Sue Robb of 4Children talks to Julie Laughton and Alison Britton from the Department for Education about the role of childminders in delivering the 30 hours free entitlement.
New research has revealed that property developers are avoiding building thousands of affordable homes each year due to a legal loophole.
Freedom of Information requests, collated by housing charity Shelter, show that a ‘viability assessment’ means that developers have avoided building 79 per cent of social homes they had initially committed to.
The loophole sees developers win planning permission by promising to build a required number of affordable homes, but later retract that promise by claiming they can no longer honour the pledge because it would reduce their profit margin. Viability is used most frequently on larger developments, which are generally managed by the country’s biggest developers.
Polly Neate, chief executive of the charity, said: “What this research reveals is the scale at which developers are able to use legal loopholes to protect their profits and dramatically reduce the numbers of affordable homes available for people. The government needs to fix our broken housing system – and it must start by closing this loophole to get the country building homes that are genuinely affordable for people on middle and low incomes to rent or buy.”
A spokesperson for the Department for Communities and Local Government said: “Affordable housing is a top priority for the government. That’s we have confirmed that funding for affordable homes will be increased by a further £2 billion to more than £9 billion and since 2010, we have delivered almost 333,000 affordable homes.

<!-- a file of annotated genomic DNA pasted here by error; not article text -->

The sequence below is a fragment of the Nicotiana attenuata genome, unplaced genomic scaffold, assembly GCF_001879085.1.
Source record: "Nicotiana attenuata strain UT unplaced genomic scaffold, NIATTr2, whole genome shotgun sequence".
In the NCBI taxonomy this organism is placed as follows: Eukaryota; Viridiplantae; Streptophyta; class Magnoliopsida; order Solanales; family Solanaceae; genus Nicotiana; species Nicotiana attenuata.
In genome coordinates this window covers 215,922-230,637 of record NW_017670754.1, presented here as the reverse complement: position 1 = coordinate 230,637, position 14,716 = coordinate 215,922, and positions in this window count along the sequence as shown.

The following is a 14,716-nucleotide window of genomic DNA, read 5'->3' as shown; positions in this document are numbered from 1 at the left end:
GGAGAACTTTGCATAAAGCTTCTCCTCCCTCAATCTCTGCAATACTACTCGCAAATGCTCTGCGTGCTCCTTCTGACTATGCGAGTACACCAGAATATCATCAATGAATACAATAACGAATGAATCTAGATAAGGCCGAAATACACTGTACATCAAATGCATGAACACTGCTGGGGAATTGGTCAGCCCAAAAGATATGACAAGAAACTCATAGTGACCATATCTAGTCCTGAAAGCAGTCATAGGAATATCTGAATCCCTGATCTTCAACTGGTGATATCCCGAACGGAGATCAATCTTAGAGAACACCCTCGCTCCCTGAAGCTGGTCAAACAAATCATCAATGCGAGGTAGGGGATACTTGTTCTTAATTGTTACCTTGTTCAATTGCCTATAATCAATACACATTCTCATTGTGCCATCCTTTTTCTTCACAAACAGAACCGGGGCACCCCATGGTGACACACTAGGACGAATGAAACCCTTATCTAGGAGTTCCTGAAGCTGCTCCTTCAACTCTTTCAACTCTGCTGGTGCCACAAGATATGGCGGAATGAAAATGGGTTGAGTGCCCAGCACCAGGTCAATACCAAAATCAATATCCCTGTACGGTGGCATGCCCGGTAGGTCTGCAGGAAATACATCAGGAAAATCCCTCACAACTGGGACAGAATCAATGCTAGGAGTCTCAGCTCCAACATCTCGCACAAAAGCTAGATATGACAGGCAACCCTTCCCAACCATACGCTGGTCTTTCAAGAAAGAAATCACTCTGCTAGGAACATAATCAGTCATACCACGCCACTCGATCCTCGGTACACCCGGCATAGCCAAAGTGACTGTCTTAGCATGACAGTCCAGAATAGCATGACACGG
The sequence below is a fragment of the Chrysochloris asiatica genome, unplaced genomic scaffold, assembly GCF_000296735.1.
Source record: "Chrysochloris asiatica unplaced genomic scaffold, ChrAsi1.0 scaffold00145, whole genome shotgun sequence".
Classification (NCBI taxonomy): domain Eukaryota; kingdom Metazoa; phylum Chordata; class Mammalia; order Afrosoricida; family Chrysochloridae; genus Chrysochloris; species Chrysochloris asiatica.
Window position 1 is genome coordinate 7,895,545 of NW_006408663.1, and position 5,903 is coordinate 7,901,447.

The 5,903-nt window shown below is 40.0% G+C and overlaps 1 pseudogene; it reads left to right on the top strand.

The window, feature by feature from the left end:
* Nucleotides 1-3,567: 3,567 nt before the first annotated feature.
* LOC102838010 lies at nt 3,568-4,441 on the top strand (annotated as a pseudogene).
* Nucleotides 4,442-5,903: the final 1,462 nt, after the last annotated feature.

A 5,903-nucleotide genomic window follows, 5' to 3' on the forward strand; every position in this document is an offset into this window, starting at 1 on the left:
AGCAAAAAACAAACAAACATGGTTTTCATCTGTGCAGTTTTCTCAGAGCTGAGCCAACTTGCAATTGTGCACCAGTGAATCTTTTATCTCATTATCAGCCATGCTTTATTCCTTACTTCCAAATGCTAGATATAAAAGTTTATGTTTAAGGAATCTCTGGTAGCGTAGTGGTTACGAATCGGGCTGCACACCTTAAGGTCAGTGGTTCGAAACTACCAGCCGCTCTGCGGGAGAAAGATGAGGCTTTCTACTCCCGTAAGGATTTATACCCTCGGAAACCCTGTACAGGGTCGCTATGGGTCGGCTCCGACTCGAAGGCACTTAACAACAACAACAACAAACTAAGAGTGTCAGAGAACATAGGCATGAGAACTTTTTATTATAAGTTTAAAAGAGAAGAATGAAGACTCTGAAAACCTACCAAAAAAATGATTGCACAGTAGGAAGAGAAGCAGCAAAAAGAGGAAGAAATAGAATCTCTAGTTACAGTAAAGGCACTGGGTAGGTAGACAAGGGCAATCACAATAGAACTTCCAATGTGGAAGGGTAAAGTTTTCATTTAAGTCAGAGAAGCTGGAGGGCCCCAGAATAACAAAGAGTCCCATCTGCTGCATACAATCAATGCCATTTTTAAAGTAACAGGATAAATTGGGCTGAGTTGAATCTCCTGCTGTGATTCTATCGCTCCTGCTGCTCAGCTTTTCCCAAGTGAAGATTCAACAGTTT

“Where a local authority recognises the need for affordable housing they should set policies for meeting this as part of their local plan. We are currently consulting on a proposed changes to the approach to viability assessments. Our measures would speed up decision-making and increase transparency, so that local communities know what is expected from developers on new sites.”
Accessibility is the name of this game. Web designers are getting better at addressing the issues, but general awareness of accessibility requirements is still low. This is worrying – websites that are not currently accessible are potentially breaching the Equality Act of 2010. One of the first places to look for help should be the Government Digital Service (GDS), which provides help, advice and guidance on legislation regarding accessibility.
It is surprisingly easy to start meeting the government’s accessibility requirements.
The Emergency Services Show is the UK’s leading annual showcase of the blue light sector, featuring over 450 exhibitors, live demonstrations, unique learning opportunities and unrivalled networking.
Poppy Welch looks at the role of local authorities in setting a green driving agenda and the schemes available to councils across England